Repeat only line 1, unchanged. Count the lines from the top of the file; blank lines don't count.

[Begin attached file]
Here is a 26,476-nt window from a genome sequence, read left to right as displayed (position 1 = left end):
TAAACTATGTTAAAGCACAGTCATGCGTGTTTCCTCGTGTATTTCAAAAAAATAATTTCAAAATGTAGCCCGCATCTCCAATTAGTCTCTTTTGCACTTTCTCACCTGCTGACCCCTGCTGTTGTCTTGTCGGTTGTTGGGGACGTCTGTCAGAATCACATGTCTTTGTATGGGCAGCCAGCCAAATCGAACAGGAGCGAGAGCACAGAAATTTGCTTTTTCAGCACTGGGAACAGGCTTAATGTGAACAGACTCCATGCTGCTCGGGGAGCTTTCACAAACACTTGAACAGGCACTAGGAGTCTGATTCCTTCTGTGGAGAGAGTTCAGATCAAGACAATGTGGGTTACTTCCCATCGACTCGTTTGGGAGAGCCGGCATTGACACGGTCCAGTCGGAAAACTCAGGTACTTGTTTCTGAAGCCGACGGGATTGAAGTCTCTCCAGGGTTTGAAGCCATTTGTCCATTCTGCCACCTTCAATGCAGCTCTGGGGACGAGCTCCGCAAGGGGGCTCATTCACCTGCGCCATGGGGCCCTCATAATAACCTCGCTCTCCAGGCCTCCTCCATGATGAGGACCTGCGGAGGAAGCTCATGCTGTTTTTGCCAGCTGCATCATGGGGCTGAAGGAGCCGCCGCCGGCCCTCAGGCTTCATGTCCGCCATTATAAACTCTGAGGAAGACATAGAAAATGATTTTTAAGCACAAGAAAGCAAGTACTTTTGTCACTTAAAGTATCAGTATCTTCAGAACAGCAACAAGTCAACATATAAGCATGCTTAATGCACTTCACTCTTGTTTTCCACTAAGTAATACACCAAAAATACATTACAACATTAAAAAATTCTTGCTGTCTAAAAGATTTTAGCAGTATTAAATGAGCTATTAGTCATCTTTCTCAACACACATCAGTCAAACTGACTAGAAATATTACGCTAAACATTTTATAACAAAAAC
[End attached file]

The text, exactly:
Here is a 26,476-nt window from a genome sequence, read left to right as displayed (position 1 = left end):